The words dug deep into my skull and picked at my brain. For some reason, I was scared. But I was a newcomer. What could I do for her? I had no choice. I didn’t like her, anyway. It was her fault, her fault, her fault.
And how did our discussion go?
It was a success.
We spoke, like friends, normal friends. Laughed, giggled, frowned at some ideas. We all jotted down notes. At the end of class, she decided that she wasn’t much of an author like my friend and me, and asked us to do the paper. We agreed, careful not to show that we thought she wasn’t capable, and walked away from each other.
Like normal friends would do.
But the game continued.
There was one time when the girls all ran away to the English room and slammed the door in her face. It was a Vietnamese girl’s birthday, and she had ordered pizza for "all" of us. I drank too much soda and had to go to the bathroom. There was someone weeping in an occupied cubicle. I ran straight back to the classroom.
And for some reason, I started to work harder on our paper from then. I gave examples. I gave my own opinion. The single crack of a keyboard increased, and resulted in huge waves in the ocean. There were more letters, more words. Her sobs continued to echo in my ears. More letters. More words.
My friend seemed a bit more enthusiastic, too. She edited, sentence by sentence, word by word, very thoroughly. Was she there, in the bathroom, too? That couldn’t be answered, but one thing was sure: she had the same thoughts about the game. She was just like me, except she was braver. She confessed, while we were writing, and right that moment, I knew I could trust this girl, whatever situation I was in. Our friendship strengthened. She suggested that "she" should present it to the class. It was risky, but I agreed. After our paper was polished, I hesitated, yet soon wrote: “Even the simplest word slipping off our tongue can damage others terribly.” And hesitating a bit more, I added: “Aren’t any one of you a murderer-to-be?”
And we gave it to her.
We thought she would at least hesitate.
But she didn’t.
She simply stapled the papers together, slipped them in her file folder, and walked off.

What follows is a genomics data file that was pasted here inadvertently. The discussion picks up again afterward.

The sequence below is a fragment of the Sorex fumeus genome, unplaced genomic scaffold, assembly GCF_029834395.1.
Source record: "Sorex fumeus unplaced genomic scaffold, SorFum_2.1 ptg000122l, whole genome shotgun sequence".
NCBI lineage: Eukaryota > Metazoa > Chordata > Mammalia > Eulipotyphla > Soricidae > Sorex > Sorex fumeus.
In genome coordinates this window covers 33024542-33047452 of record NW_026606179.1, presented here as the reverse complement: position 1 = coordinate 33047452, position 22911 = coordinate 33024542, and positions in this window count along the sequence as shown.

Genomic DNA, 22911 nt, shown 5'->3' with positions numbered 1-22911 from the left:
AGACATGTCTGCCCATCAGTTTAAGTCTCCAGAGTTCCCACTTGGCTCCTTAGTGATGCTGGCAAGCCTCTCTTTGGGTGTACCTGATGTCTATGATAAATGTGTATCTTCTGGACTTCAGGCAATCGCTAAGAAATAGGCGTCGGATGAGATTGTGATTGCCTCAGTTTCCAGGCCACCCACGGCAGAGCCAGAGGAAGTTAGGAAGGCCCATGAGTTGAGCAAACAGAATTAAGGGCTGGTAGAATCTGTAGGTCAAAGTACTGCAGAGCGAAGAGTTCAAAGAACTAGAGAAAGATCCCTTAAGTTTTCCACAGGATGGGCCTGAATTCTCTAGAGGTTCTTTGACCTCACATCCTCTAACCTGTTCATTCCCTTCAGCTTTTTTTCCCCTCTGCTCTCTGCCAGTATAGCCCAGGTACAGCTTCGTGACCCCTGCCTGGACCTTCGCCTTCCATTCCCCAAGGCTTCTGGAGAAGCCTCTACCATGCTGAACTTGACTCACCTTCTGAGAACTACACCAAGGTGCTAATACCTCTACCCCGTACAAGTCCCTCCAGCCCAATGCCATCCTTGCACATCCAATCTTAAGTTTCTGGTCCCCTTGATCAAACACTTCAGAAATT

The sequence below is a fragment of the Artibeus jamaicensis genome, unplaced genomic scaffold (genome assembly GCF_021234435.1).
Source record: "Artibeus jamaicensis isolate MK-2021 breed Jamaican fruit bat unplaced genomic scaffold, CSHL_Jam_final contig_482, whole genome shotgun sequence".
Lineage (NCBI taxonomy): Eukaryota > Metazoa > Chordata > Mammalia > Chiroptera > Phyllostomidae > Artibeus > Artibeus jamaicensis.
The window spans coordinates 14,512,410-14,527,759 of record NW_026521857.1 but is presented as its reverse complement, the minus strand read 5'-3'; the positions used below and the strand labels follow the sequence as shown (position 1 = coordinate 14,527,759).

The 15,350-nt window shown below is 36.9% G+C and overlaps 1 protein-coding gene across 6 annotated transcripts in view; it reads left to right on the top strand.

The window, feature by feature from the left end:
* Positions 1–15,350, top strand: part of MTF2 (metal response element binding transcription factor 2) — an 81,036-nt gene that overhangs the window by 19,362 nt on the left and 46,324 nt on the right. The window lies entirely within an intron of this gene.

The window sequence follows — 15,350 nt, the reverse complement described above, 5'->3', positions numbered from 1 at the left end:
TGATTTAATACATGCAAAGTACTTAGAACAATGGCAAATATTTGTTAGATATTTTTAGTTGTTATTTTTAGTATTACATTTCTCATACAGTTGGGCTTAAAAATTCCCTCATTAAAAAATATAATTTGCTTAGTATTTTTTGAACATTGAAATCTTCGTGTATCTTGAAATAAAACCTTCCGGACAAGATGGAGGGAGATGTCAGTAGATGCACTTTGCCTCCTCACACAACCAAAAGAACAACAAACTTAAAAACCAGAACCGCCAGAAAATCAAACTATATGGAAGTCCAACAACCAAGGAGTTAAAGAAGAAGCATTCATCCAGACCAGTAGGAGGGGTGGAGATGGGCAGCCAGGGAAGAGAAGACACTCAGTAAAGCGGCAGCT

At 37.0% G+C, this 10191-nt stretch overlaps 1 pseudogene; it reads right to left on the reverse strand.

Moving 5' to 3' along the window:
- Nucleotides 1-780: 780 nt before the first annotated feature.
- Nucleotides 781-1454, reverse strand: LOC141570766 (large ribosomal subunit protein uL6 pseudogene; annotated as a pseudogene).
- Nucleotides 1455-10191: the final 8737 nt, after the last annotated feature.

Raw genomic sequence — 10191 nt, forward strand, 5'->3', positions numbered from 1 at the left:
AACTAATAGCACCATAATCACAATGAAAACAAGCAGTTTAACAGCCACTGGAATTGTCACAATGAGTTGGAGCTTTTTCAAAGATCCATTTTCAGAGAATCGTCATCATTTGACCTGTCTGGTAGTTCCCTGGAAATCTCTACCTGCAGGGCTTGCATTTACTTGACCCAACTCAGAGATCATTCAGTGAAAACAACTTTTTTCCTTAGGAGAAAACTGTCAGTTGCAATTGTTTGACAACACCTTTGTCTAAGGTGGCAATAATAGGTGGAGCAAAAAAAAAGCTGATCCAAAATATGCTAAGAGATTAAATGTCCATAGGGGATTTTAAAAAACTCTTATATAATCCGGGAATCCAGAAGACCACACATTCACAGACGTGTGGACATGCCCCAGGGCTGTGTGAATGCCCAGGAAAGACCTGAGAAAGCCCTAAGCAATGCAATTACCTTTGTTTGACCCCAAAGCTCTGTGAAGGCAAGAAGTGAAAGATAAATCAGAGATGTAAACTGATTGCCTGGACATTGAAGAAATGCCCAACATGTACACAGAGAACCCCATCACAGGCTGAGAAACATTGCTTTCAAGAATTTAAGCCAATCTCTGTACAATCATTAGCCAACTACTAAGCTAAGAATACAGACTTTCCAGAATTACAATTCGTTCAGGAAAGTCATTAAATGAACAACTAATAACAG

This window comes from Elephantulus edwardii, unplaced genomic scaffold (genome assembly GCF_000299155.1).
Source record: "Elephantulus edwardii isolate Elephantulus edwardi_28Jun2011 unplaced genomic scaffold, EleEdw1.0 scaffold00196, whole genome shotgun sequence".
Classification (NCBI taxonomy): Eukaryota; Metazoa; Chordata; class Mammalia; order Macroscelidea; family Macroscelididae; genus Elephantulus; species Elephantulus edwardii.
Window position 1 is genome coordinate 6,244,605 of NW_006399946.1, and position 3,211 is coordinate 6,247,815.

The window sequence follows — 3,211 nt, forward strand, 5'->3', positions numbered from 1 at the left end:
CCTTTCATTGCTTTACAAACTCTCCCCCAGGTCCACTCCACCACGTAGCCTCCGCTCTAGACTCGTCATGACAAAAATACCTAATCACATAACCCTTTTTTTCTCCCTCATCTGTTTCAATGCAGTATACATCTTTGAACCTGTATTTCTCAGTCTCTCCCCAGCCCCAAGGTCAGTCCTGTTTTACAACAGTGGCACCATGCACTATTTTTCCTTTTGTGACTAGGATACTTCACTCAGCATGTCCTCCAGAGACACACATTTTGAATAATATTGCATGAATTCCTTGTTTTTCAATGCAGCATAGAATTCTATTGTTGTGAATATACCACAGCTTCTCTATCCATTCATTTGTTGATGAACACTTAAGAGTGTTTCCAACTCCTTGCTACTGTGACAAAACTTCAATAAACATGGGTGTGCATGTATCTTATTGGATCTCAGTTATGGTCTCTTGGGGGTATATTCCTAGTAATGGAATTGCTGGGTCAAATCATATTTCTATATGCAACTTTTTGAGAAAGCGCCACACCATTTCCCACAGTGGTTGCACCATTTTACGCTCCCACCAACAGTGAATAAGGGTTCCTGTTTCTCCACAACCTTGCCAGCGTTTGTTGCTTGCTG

The day before the presentation, I felt kind of sick. I pretended that I didn’t know why, but the truth was, I did. I imagined her up on stage, stuttering in a tiny voice, timidly looking down at her feet, and, in the worst case, bursting into tears. While those concerns buzzed around in my head, the presentation day slammed right into me. In one second, I was talking uneasily with my friends during break time; in the other, she was up on stage.
My heart slammed against my chest until the sides split and the sawdust spilled out. And just before I felt like puking, she began the presentation.
Her voice was hard, smooth, and emotionless – molten lava, every drop of anger now solid. Her Korean accent was still there, but no one really took notice of it. She stared right back at people, presented to them, talked to them, asked them. Her hands pointed out to the PowerPoint presentation on her back, fingers outstretched, pointing to every single main word, accusing them for their malicious actions: gossip, manipulation, rumors, alienation. She often smiled, a cold smile that froze every drop of blood in peoples’ veins. She was speaking for herself. She was speaking for everyone in the situation. Her tongue twisted and turned and announced those words which most people like her would be scared to say. If the sentences pricked her tongue, she didn’t show it. They just flowed out, rapidly and naturally, like river currents. Finally, the presentation reached its end, and there was only the last sentence remaining.